Friday, 29 May 2015

Basil Pesto Bash

More adventures in pasta! This time, another classic: basil pesto, based on a version of this recipe, which I pared down to the basics.

I was told that pine nuts was the way to go, even if it burned a hole or two in my pocket. But the recipe with cashews was also fine, the nuts imparting a rich, creamy and nuttier feel to the mix. And no "pine mouth", either.

Plus, cashews are cheaper and can be used for other things without much apprehension. Pine nuts? You'd probably measure it by the gram for salads and stuff.

Roasting the cashews and garlic (unpeeled) for colour, aroma and
flavour. The garlic was easier to peel afterwards.

This batch was officially my third. This time, I made extra to store and see how long it lasts before the colour becomes unappetising. I'm thinking three days but I hope to finish the lot in five or six.

A simple list: basil, cashews, garlic and olive oil. I'll only stir in the powdered Parmesan and more oil before digging in. Odd, how I didn't attempt this before the bolognaise.

The first time, I'd used one of those fancy hand-cranked choppers. It, a.k.a. Batch Zero, didn't turn out well. It wasn't even pesto-y. All fresh ingredients.

The next couple of times, I made something better with the blender. But the pitcher was tall and ingredients so few, the blades simply tossed the stuff to one side and ended up blending air instead.

So it was pulse-stir-pulse-stir with a bamboo chopstick, stirring and mashing the basil leaves before adding oil and pulse-shake the blender-pulse-shake the blender until done.

I would've done the job in half the time or less with a pestle and mortar.

Forgot to grab an Instagrammable shot of the pesto in the jar.
Still nice to look at, though.

The results were pretty much what I'd wanted: something pasty but not gooey, with still recognisable bits of basil or cashew. Versions #1 and #2 were a tad spicy from the extra garlic, but that was minor.

For Batch #3, I used three bags of basil (from Jaya Grocer), washed but not dried. I only discarded the main stems, not those on the leaves (mostly). The cashews and five cloves of garlic (unpeeled) were tossed in a hot pan for a bit to roast, like this other pesto recipe.

I decided to add some crushed, unroasted cashews and a fresh garlic clove later. While blending, I didn't use too much olive oil, maybe less than 100ml in total.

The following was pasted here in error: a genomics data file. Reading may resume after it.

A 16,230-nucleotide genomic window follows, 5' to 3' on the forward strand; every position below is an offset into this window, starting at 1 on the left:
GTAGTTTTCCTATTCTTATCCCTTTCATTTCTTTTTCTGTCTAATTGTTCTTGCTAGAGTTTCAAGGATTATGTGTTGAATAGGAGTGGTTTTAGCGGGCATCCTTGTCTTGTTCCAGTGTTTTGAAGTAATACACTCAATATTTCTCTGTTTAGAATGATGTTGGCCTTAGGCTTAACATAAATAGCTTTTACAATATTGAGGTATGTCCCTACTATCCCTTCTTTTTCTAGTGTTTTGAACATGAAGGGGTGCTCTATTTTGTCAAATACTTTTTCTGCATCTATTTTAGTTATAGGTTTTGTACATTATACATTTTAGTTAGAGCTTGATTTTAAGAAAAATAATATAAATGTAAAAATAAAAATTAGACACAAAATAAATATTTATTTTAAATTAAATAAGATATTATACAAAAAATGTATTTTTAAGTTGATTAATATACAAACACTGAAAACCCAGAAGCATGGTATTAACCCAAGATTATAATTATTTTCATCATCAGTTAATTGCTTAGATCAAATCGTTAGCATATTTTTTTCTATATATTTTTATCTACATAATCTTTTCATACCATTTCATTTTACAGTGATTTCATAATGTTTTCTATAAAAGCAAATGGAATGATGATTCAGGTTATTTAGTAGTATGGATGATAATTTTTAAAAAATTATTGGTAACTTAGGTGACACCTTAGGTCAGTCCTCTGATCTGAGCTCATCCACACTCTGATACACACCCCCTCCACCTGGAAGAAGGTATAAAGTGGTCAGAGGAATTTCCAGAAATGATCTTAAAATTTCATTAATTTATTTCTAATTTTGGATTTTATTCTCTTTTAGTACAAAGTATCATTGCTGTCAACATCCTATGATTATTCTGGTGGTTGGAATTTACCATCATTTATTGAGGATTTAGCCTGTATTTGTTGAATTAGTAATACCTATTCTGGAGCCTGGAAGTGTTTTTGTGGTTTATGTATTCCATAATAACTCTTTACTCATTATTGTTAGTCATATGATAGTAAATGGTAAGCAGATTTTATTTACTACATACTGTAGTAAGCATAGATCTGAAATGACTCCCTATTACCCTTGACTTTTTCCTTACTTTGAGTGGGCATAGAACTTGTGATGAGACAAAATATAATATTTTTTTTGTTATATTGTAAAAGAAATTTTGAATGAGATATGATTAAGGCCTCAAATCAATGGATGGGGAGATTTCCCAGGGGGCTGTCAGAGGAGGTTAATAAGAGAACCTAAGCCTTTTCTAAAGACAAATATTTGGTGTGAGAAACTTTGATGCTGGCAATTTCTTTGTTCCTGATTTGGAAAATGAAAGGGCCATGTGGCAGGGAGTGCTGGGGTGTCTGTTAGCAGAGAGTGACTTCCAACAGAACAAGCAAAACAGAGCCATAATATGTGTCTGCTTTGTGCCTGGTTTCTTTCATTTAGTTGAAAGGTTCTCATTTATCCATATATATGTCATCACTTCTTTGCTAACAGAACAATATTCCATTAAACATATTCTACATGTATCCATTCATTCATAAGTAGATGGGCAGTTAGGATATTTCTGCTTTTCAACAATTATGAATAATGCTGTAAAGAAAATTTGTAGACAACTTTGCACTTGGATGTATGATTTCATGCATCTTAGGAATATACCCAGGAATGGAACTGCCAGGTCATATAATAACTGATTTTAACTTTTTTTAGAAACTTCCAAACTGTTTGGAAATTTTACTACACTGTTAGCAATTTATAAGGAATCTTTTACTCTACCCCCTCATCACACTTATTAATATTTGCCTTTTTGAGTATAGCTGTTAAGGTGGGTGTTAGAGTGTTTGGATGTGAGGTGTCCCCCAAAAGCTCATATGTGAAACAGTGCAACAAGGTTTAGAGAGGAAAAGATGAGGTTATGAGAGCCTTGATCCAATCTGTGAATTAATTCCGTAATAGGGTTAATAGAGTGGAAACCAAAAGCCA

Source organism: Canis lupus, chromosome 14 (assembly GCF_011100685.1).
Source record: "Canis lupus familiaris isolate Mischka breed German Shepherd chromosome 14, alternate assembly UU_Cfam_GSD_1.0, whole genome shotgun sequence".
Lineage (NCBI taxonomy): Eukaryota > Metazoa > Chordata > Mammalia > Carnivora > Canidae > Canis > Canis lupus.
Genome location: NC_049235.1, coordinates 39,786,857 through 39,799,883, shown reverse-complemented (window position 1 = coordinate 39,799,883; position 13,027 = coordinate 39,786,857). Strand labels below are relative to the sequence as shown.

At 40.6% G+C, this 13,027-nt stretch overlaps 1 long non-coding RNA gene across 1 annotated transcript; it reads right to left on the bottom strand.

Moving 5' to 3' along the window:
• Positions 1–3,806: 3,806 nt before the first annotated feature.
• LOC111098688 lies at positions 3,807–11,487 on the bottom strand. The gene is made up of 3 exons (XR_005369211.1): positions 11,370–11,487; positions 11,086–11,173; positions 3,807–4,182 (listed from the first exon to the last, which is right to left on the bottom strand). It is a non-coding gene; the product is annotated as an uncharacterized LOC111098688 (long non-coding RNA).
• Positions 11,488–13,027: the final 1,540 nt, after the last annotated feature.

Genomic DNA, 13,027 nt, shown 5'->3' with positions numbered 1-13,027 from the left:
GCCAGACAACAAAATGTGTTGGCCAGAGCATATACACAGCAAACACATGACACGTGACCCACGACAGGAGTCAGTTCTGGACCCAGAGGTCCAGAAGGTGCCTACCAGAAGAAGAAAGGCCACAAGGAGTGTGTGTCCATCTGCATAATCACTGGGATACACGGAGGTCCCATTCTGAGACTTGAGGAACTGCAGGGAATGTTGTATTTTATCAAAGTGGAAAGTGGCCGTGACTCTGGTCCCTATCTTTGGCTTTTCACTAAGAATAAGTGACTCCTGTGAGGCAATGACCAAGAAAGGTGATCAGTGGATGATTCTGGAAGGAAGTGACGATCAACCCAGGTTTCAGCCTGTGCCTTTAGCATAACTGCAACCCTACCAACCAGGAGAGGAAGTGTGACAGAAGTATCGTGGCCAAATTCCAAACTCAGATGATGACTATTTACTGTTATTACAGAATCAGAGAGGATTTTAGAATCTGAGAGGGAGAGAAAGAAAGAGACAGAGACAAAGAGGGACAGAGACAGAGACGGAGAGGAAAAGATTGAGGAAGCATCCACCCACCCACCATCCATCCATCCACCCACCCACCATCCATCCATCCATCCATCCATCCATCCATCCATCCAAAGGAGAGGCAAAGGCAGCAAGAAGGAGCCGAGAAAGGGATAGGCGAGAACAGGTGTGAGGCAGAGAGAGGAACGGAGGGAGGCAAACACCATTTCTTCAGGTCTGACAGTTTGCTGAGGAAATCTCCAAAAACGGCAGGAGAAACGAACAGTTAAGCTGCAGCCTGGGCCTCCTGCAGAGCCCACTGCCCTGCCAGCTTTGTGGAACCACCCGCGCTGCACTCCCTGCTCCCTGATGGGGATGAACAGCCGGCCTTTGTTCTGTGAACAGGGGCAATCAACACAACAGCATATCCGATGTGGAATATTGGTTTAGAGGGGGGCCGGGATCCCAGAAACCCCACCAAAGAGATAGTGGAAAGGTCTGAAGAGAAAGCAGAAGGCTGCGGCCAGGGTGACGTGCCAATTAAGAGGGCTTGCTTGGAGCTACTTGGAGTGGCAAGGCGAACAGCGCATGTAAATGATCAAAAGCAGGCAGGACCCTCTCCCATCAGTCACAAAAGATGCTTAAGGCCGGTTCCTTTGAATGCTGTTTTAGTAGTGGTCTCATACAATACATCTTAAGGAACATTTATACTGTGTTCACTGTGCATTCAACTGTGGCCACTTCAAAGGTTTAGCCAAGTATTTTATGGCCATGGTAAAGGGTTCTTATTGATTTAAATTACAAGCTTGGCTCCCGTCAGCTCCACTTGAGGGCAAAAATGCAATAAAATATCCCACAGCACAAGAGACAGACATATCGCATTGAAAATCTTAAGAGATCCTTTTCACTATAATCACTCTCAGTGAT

It turned out better and not so garlicky - darn, should've added an extra clove or two. Also, the crushed but not pulverised cashews added more texture and character - in hindsight, a good idea. It all went in a jar that went into the fridge.

Next: dinnertime! While the pasta (by now demoted to condiment by the greatness of pesto and SHEER HUNGER) boils in adequately salted water, I just spoon out a portion of pesto into a bowl and mix in the cheese and more olive oil. Add a bit extra you can swipe with a finger afterwards; it's fun and yummy.

I drain the pasta and, when it's still hot, toss it well in the cold pesto. No need to oil the pasta further.

Delicious and addictive. A pity it won't stay green (enough) and fragrant
for long. Can't keep this for more than five or six days after all.

Delicious. And addictive. I've had basil pesto linguine for three days and I'm still not bored. But basil is a herb and you know what they say about herbs, right?

Whether one bag or three, it's still a bitch to make with a blender. I also plan to add lemon juice in the future. But nothing more, perhaps. I like this recipe and I don't want to mess around with it too much. Next time, maybe I can make things easier by using more basil and shredding the leaves into finer bits.

And mint. Would be interesting with mint. Three to five good-sized leaves for a three-bag batch. Not too much; mint can be overpowering. Just enough to add that mountain-fresh zing. But no chilli. Makan kaki Melody once seasoned a batch of my basil pesto with chilli flakes, the HERETIC.

And I think I just pared the list of restaurants I go to by another fifth.

...Well, of course pesto has non-pasta applications, just as there are different kinds of pesto, like the laksa pesto I had (so it's been done elsewhere). I recently had a chicken pesto pizza, and I've thought of stirring it into fried rice or using it as a condiment for fried or grilled chicken. It would depend on what the pesto is made of.

Nope, still not messing around too much with the basic recipe.

If you're making for friends, do ask whether any of them have nut allergies - yes, even for pine nuts. Anaphylaxis is no joke. Alternatively, you can omit the nuts and add more cheese.


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